7 DECEMBER 1833, Page 4

In the Court of King's Bench, on Monday, Mr. William

John Bankes, the Member for Dorsetshire, and Thomas Flowers, a private in the Guards, were tried on the charge brought against them some months ago at the Queen Square Police-office. The witnesses against the prisoners were a watchman and a constable, who swore to several very suspicious circumstances. Another witness, who gave evidence before the Magistrates when the prisoners were committed, has left the country, ror America. It appeared that some efforts had been made to prevent his departure by the solicitor for Mr. Bankes, but noire to bring him back. His deposition was, however, read in Court. Its contents, as well as the evidence generally, is unfit for our colonies. Many per- sons of distinction, intimate friends of Mr. Bankes, spoke in the highest possible terms of the purity of his moral character, both abroad and in England. Among these, were the Duke of Wellington, Lord Fitzroy Somerset, Lord Ripon, Lord Burghersh, Lord Cowley, Lord Stuart de Rothsay, Dr. Butler, former Master of Harrow School, and Mr. Robert Gordon, M.P. Sir Thomas Denman charged the Jury, reca- pitulating the evidence with great minuteness ; and the Jury, after ten or twelve minutes' consultation, returned a verdict of "Not Guilty :" Mr. Astell, the Foreman, also said—" I am further directed by the Jury to declare it as their opinion, that the defendants leave the Court without the least stain on their characters from this trial."

An important suit is now pending in the King's Bench, relative to the liability of the inhabitants of Richmond Terrace to the payment of poor and other rates. The suit has been instituted by the parish of St. Margaret against the whole of the noble and wealthy individuals occupying premises on this spot, to recover arrears of these rates, amounting to several thousand pounds ; the parties not having paid any thing towards the poor-rates since the mansions were erected, under the pretext that the site upon which they stand was formerly that of a palace belonging to the first Duke of Richmond, and that the land

being the property of the Crown, they are exempt from taxes of the above description. The cause is set down for hearing on Wednesday next week ; Sir C. Burrell, one of the inhabitants, and Henry Nichol- son, the parish beadle, being nominally the plaintiff and defendant. Privy Gardens, and some other places adjacent, are placed in the same situation ; and their liability will be determined by the result of this action. In the latter place, stand the princely mansions of Sir Robert Peel, the Duke of Buccleuch, Lord Dover, and other titled and wealthy individuals.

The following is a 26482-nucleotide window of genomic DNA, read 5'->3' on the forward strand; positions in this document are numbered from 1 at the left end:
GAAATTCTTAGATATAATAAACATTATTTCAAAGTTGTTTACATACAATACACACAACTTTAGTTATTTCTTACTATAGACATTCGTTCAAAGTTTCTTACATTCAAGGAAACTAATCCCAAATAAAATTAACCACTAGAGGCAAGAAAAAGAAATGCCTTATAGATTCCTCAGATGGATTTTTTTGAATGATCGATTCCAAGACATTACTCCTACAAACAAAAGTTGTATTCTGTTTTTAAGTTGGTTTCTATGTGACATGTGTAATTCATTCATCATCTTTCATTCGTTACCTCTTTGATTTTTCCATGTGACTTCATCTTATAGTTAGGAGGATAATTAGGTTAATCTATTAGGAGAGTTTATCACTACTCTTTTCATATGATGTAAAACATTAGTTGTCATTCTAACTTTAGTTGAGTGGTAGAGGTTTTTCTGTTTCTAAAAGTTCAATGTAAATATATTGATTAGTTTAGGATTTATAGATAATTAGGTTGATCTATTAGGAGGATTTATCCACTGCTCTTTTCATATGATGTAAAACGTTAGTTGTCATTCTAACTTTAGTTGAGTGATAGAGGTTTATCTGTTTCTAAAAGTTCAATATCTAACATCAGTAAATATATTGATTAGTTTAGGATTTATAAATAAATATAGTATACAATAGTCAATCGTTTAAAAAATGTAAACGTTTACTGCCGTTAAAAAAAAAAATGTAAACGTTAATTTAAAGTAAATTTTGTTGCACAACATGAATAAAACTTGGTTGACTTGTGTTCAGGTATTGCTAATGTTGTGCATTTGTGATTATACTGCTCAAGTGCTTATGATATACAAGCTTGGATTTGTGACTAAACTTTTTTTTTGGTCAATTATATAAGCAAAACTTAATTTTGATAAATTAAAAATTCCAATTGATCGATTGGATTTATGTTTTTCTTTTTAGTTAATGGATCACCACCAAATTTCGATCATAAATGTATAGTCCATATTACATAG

In the Common Pleas, on Tuesday, a little girl named Rowland, suing by her next friend, claimed damages from a Mr. Bullock, a gen- tleman of fortune, who had accidentally driven over her in his phaeton. A surgeon stated, that although the child was severely hurt, no inju- rious consequences were likely to result to her from the accident. T he defendant is between sixty and seventy, and was driving with his ser- vant on the box beside him. The Jury, after considerable deliberation, found a verdict for the plaintiff ; damages 501.

A Commission de lunatic° inquire:id° was held yesterday week at Gray's Inn Coffeehouse, to ascertain whether Captain Kane, R.N., and now a patient in Hope House Asylum, Brook Green, was com- petent to be intrusted with the management of his own anirs. Cap- tain Kane, it appeared, had been insane since 1826; and at present he fancied himself surrounded by legions of spirits, with which he imagined himself combating, and threw himself into various attitudes of defence and attack. The invalid was introduced by Mr. Mullins into the room ; and he stated that he had been much annoyed by spirits. He observed that he loved Shakspeare ; and that Handet was his favourite play. The Commissioner told him a Jury had met to in- quire who were the most proper persons to take care of his property for him, and hoped he was comfortable. He replied in the affirma- tive ; an answer very unusual for those in his situation. The Jury re- turned a verdict, that the lunatic bad been incompetent to manage Ws own affairs since 1826. When the verdict was returned, Mr. Clark, a solicitor, of Brentford, said to the invalid, " Do you recollect me, Sir ?"—" Yes ;" was the reply: " by nature you are an limiest mall, but by profession a rogue." Mr. Clark said be should ask no more questions.